By Mac Cerullo
---- — An 88-year-old veteran of World War II whose war medals were stolen from his home last year has been given a new, authentic set to replace the originals.
Robert Wilbur of Amesbury, who fought with the Navy during World War II, received the seven replacement medals in recognition of his bravery and service from U.S. Rep. John Tierney, who procured the new medals from the Navy after Wilbur’s family reached out to his office in November.
The medals include the WWII Victory Medal, the Navy Conduct Medal and the Honorable Service pin.
Donna Wilbur Boulay, Robert’s daughter, said the family reached out to the Amesbury Veterans Affairs office after the medals were first stolen in October. Once the family was put in touch with Tierney, she said it took only about three months before the new medals were ready.
Wilbur initially wanted the medals mailed to him, but Boulay said Tierney put together an official ceremony, where he presented the medals to Wilbur in a frame last Friday.
“It was an honor to present Mr. Wilbur with the medals he bravely earned during his years of service as a submariner in the Navy,” Tierney said in a statement. “I am pleased that I was able to restore these medals which mark his acts of valor and want veterans across our area to know that my office can provide support in many similar matters.”
Wilbur first enlisted in the Navy after graduating from Amesbury High School in 1942. He completed submarine training in Newport, R.I., and went on to serve aboard the USS Flounder, USS Blackfin and USS Perch during the next four years.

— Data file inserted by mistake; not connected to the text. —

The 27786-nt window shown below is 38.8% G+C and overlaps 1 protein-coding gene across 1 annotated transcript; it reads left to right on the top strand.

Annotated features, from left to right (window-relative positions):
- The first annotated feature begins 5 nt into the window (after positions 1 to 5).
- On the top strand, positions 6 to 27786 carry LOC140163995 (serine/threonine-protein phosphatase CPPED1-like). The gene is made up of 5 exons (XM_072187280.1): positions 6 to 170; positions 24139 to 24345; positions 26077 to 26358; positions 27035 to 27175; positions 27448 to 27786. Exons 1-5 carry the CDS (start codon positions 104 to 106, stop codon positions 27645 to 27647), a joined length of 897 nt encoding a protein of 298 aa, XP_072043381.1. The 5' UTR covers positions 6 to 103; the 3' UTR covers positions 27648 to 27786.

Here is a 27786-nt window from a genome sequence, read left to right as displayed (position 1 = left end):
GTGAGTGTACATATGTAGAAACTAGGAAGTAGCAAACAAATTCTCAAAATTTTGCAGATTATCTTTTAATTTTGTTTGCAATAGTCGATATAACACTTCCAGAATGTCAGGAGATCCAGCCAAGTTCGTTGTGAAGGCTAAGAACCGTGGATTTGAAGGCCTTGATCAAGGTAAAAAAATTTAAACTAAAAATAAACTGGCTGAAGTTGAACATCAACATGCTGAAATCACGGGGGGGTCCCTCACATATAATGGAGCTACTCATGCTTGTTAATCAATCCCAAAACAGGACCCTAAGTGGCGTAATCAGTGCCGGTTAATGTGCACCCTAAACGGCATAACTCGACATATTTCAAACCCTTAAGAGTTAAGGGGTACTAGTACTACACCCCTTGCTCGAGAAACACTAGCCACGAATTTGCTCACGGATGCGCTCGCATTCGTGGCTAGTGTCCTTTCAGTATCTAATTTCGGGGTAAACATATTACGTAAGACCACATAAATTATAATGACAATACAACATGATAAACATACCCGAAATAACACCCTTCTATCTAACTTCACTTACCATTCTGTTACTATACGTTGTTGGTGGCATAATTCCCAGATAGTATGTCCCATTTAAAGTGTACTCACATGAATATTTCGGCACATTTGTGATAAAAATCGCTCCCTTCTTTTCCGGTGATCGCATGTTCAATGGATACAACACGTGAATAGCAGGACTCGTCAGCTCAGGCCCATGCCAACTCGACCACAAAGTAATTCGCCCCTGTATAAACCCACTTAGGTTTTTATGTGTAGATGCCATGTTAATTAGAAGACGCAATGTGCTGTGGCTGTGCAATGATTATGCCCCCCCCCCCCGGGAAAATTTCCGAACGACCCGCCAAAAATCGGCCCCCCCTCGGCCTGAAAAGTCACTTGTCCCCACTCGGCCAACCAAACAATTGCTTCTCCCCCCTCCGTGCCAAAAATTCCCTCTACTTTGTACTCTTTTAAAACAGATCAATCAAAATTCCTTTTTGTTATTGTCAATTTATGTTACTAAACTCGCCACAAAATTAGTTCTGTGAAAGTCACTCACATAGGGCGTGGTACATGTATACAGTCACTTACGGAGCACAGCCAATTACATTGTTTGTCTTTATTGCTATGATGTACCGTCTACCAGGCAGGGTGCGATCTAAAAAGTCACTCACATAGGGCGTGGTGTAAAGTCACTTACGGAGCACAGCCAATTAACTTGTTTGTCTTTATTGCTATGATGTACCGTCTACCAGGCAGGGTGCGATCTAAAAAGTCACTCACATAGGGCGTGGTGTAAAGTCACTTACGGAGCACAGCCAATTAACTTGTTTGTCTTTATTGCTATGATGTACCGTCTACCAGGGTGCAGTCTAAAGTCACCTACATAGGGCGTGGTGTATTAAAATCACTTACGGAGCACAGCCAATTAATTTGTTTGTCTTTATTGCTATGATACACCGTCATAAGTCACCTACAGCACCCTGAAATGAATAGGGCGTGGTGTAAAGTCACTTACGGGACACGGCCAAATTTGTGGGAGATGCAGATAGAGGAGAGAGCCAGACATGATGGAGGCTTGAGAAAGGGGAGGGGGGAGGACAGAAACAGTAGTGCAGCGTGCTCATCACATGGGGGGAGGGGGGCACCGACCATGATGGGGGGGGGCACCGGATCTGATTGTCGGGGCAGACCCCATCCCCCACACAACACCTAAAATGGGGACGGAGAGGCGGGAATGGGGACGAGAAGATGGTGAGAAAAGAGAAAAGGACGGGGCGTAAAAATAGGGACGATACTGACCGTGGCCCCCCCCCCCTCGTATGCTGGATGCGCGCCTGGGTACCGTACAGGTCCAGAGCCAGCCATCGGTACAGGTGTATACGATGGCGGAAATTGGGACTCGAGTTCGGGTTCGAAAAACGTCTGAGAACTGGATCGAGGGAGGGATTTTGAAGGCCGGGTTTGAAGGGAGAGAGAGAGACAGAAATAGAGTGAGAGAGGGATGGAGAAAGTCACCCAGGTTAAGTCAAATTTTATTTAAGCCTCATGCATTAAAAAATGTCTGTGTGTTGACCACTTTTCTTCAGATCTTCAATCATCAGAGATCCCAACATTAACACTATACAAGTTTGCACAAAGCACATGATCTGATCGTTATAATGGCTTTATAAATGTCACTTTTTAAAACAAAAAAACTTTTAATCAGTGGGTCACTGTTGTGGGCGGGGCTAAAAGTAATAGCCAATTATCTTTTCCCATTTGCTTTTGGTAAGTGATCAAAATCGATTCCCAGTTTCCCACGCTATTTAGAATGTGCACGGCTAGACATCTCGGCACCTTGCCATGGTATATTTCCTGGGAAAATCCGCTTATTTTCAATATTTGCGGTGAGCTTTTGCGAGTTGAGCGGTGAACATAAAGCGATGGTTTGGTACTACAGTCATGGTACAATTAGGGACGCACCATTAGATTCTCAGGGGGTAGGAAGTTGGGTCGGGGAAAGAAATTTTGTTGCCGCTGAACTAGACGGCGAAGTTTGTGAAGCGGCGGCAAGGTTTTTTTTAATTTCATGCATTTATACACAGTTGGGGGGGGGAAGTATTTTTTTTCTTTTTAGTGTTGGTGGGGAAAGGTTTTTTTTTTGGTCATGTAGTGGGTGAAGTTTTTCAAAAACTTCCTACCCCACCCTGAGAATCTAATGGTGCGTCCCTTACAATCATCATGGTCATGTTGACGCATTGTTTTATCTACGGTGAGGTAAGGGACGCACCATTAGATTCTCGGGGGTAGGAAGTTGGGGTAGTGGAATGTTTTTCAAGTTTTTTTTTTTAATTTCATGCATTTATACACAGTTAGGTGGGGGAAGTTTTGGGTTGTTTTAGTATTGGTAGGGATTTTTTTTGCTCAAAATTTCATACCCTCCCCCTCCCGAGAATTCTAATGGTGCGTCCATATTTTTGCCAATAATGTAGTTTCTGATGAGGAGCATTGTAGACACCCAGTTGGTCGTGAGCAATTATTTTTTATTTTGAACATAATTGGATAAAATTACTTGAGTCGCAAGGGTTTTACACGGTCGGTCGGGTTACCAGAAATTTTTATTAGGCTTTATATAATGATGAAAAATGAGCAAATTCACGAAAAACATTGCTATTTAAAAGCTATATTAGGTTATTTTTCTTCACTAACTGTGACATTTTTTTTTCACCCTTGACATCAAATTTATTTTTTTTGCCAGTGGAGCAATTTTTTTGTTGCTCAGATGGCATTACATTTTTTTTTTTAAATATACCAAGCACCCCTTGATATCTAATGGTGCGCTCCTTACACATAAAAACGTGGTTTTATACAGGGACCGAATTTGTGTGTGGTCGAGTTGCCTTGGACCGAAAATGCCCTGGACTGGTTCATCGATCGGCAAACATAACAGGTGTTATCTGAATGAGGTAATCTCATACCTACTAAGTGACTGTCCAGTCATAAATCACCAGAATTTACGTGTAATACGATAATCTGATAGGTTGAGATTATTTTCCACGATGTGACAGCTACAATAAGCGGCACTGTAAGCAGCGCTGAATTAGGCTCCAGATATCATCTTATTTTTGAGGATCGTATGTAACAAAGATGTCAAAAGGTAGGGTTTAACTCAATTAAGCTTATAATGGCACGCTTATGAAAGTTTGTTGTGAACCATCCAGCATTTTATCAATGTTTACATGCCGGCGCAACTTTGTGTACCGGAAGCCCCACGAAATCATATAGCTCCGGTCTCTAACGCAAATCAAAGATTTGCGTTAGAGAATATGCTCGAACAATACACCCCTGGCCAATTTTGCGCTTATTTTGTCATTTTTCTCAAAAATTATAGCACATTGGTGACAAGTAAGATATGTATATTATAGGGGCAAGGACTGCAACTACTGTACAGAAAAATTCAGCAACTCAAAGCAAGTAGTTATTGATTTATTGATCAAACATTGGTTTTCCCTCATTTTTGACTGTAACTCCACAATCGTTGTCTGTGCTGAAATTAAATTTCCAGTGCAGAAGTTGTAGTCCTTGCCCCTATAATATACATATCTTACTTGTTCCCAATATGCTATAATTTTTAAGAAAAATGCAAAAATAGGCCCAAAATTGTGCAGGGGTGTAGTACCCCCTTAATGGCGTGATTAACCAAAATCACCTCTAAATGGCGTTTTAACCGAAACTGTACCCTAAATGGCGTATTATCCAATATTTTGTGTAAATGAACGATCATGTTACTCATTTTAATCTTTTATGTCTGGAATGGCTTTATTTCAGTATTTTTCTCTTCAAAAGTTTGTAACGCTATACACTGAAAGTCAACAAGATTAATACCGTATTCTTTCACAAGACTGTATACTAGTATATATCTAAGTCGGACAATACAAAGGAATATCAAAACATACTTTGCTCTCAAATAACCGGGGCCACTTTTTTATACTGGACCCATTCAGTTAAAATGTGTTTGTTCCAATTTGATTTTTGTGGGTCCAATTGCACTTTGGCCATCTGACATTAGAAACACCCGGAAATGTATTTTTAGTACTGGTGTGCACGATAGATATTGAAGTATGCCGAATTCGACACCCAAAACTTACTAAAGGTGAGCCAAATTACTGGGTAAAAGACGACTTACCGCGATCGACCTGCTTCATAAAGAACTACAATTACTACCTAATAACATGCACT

While serving on submarine patrol, Wilbur traveled to Australia, New Guinea and Hawaii, places that he never would’ve seen otherwise as a small-town Amesbury boy, Boulay said. He couldn’t divulge his location to his family while on patrol for security reasons, but that didn’t stop him from trying to sneak a few hints into his letters home.
“Before he had gone off on the sub, he tried to come up with ways to tell the family where he was through code words,” Boulay said. “For instance, he might write ‘I saw Mary,’ that would be a code word for a particular country, but one of the first countries he went to was New Guinea, which he’d never heard of, and there was no code word for it.”
The constant threat of danger the crew faced helped them form tight bonds throughout their time together, and to this day Wilbur said he receives the occasional call from former crew members.
Wilbur also had his share of close calls while on active duty. One particularly jarring experience came when he learned that a fellow sailor who was manning his gunnery station had suffered fatal injuries from enemy fire. Wilbur was injured at the time and would have been there in his place had he been fit for duty.
“He brings it up every once in a while,” Boulay said. “He still is bothered by it, it’s something he realizes how lucky he was.”
After the war, Wilbur received the seven medals for his service, and as it turned out, he was also entitled to two more medals issued after he left the military.
The family discovered this while searching for his stolen medals, and while almost 70 years overdue, Wilbur will be receiving his eighth and ninth medals in the mail soon to join the others that were once feared lost.